Last week’s Islamist terror attack on a hotel in Mali counted three Chinese railway executives among its 19 dead. On Thursday, China’s Foreign Minister, Wang Yi, promised increased security cooperation with African nations in the wake of the attack.
“As China continues to promote pragmatic cooperation between China and Africa, we will strengthen bilateral cooperation in counter-terrorism and the fight against extremism,” said Wang, as quoted by Reuters. He said no political conditions would be attached to this assistance.
Wang also responded to Western criticism that China is funneling money to some African governments with poor human-rights records, using its money to buy influence in the continent from some very rough customers. “Anyone wearing colored glasses or making remarks on China-Africa cooperation with ulterior motives in the face of the overwhelming facts will be powerless. They will be boycotted by the Chinese and African people,” the Foreign Minister declared.
Other Chinese officials said President Xi Jinping would announce more aid for Africa during a summit in Johannesburg next month.
China is sending more than money to Africa. The Hill reported on Tuesday that China is moving ahead with its plans to establish a military base in Djibouti, where it has signed a 10-year lease for the property. U.S. military experts described this base as a “logistics hub” from which the Chinese can “extend their reach” across the continent, and protect the sizable investments Chinese businessmen have made in the region. China will also gain an airbase that could be used for surveillance operations across the Arabian Peninsula, Egypt, and eastern Libya, as well as central Africa.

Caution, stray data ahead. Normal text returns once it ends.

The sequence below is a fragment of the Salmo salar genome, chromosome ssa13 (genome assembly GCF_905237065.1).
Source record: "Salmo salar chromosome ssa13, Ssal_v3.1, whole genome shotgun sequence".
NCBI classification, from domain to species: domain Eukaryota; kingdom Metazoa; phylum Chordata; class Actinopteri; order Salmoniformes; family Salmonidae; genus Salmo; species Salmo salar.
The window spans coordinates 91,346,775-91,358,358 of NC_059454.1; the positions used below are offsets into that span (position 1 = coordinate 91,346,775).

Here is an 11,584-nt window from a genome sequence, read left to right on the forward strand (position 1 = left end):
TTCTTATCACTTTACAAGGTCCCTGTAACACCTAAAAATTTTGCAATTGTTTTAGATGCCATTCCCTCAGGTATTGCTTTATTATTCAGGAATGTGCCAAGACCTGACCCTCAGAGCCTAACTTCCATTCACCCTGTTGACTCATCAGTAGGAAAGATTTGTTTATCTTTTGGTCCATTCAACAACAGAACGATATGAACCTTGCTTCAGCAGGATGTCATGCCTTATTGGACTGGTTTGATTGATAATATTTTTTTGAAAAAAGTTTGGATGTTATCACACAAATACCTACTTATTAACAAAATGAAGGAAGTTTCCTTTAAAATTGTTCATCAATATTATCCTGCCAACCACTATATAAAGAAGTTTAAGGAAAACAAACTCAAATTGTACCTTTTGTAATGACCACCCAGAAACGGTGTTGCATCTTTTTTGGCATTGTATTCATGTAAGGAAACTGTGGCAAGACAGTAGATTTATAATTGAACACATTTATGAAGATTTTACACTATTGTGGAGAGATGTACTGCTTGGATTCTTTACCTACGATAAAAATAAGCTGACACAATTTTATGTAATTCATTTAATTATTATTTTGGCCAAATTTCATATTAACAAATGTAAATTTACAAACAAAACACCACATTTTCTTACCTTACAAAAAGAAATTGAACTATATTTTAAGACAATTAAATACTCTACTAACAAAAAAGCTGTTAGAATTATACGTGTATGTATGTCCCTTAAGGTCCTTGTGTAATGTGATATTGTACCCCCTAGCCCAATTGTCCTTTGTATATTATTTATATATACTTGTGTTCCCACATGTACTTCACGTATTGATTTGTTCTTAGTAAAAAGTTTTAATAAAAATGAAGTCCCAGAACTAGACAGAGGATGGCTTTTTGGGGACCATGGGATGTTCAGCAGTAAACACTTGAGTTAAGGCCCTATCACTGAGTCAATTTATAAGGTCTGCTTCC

These logistical advantages would mirror the functions of the base American already maintains in Djibouti, at Camp Lemonnier. This would make China a serious rival for U.S. influence in the region, with its initially modest military presence and political influence growing quickly, in concert with economic initiatives designed to take advantage of Africa’s growing middle class.
There is even some speculation that China will try to displace the U.S. as the senior partner for a nascent “United States of Africa,” an idea that has become increasingly appealing to African nations as they grow more prosperous, and face down Islamist threats such as Boko Haram.